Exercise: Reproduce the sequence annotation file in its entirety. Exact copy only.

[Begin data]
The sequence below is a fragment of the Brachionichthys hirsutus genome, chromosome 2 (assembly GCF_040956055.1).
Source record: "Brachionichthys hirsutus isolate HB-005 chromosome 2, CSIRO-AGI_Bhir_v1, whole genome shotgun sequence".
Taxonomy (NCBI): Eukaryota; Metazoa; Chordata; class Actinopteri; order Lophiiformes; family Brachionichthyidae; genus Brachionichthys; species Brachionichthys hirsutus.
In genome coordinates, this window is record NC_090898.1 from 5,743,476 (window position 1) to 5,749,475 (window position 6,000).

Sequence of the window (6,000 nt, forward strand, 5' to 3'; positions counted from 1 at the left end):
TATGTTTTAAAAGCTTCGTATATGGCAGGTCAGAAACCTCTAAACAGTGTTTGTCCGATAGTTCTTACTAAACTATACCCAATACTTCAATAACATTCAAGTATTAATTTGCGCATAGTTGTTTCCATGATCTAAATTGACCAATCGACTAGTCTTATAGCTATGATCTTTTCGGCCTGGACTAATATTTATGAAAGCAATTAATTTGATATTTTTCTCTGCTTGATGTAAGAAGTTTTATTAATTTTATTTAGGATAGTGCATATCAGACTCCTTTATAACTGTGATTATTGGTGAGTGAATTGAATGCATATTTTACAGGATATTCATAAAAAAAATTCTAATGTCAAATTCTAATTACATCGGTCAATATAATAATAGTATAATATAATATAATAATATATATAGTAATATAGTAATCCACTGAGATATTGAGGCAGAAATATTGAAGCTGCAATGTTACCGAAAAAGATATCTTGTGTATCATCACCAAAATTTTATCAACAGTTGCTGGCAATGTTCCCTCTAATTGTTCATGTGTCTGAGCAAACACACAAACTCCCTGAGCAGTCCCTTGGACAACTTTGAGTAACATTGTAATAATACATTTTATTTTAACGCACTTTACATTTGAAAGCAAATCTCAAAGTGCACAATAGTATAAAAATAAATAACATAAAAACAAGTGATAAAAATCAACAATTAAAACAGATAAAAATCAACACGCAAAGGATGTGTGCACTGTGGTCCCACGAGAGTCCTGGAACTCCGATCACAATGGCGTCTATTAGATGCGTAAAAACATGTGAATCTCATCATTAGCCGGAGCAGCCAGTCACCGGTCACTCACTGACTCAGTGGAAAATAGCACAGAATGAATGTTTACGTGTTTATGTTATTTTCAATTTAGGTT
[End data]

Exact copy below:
The sequence below is a fragment of the Brachionichthys hirsutus genome, chromosome 2 (assembly GCF_040956055.1).
Source record: "Brachionichthys hirsutus isolate HB-005 chromosome 2, CSIRO-AGI_Bhir_v1, whole genome shotgun sequence".
Taxonomy (NCBI): Eukaryota; Metazoa; Chordata; class Actinopteri; order Lophiiformes; family Brachionichthyidae; genus Brachionichthys; species Brachionichthys hirsutus.
In genome coordinates, this window is record NC_090898.1 from 5,743,476 (window position 1) to 5,749,475 (window position 6,000).

Sequence of the window (6,000 nt, forward strand, 5' to 3'; positions counted from 1 at the left end):
TATGTTTTAAAAGCTTCGTATATGGCAGGTCAGAAACCTCTAAACAGTGTTTGTCCGATAGTTCTTACTAAACTATACCCAATACTTCAATAACATTCAAGTATTAATTTGCGCATAGTTGTTTCCATGATCTAAATTGACCAATCGACTAGTCTTATAGCTATGATCTTTTCGGCCTGGACTAATATTTATGAAAGCAATTAATTTGATATTTTTCTCTGCTTGATGTAAGAAGTTTTATTAATTTTATTTAGGATAGTGCATATCAGACTCCTTTATAACTGTGATTATTGGTGAGTGAATTGAATGCATATTTTACAGGATATTCATAAAAAAAATTCTAATGTCAAATTCTAATTACATCGGTCAATATAATAATAGTATAATATAATATAATAATATATATAGTAATATAGTAATCCACTGAGATATTGAGGCAGAAATATTGAAGCTGCAATGTTACCGAAAAAGATATCTTGTGTATCATCACCAAAATTTTATCAACAGTTGCTGGCAATGTTCCCTCTAATTGTTCATGTGTCTGAGCAAACACACAAACTCCCTGAGCAGTCCCTTGGACAACTTTGAGTAACATTGTAATAATACATTTTATTTTAACGCACTTTACATTTGAAAGCAAATCTCAAAGTGCACAATAGTATAAAAATAAATAACATAAAAACAAGTGATAAAAATCAACAATTAAAACAGATAAAAATCAACACGCAAAGGATGTGTGCACTGTGGTCCCACGAGAGTCCTGGAACTCCGATCACAATGGCGTCTATTAGATGCGTAAAAACATGTGAATCTCATCATTAGCCGGAGCAGCCAGTCACCGGTCACTCACTGACTCAGTGGAAAATAGCACAGAATGAATGTTTACGTGTTTATGTTATTTTCAATTTAGGTT